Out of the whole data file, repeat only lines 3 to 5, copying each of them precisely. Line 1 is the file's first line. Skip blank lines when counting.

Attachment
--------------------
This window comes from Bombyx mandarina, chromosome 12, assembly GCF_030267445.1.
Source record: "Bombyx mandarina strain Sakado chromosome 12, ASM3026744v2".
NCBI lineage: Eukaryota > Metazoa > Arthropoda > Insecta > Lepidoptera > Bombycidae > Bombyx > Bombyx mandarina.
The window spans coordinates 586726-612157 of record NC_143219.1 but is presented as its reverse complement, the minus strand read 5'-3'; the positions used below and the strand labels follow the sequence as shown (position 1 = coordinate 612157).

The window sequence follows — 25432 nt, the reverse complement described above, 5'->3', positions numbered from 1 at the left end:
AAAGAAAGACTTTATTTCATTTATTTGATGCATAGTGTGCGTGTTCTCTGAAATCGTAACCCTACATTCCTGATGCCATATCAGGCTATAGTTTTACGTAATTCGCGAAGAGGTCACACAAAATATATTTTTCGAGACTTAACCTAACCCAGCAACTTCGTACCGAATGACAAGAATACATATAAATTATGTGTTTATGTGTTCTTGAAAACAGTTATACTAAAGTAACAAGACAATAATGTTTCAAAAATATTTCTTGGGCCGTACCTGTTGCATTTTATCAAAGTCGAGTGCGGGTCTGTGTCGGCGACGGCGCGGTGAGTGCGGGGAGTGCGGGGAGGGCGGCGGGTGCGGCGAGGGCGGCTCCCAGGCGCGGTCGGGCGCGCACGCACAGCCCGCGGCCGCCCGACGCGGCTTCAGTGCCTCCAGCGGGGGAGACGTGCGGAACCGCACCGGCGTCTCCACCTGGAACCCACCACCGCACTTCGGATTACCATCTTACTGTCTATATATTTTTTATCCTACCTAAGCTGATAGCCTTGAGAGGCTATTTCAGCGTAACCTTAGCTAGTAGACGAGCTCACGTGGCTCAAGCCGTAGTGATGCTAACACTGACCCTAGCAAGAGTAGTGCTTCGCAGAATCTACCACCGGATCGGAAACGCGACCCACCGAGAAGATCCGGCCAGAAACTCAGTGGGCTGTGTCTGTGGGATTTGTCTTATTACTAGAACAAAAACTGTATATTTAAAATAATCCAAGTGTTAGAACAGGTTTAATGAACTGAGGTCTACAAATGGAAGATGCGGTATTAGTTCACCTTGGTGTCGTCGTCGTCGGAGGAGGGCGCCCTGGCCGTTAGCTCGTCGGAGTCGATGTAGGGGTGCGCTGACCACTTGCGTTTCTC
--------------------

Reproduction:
NCBI lineage: Eukaryota > Metazoa > Arthropoda > Insecta > Lepidoptera > Bombycidae > Bombyx > Bombyx mandarina.
The window spans coordinates 586726-612157 of record NC_143219.1 but is presented as its reverse complement, the minus strand read 5'-3'; the positions used below and the strand labels follow the sequence as shown (position 1 = coordinate 612157).

The window sequence follows — 25432 nt, the reverse complement described above, 5'->3', positions numbered from 1 at the left end: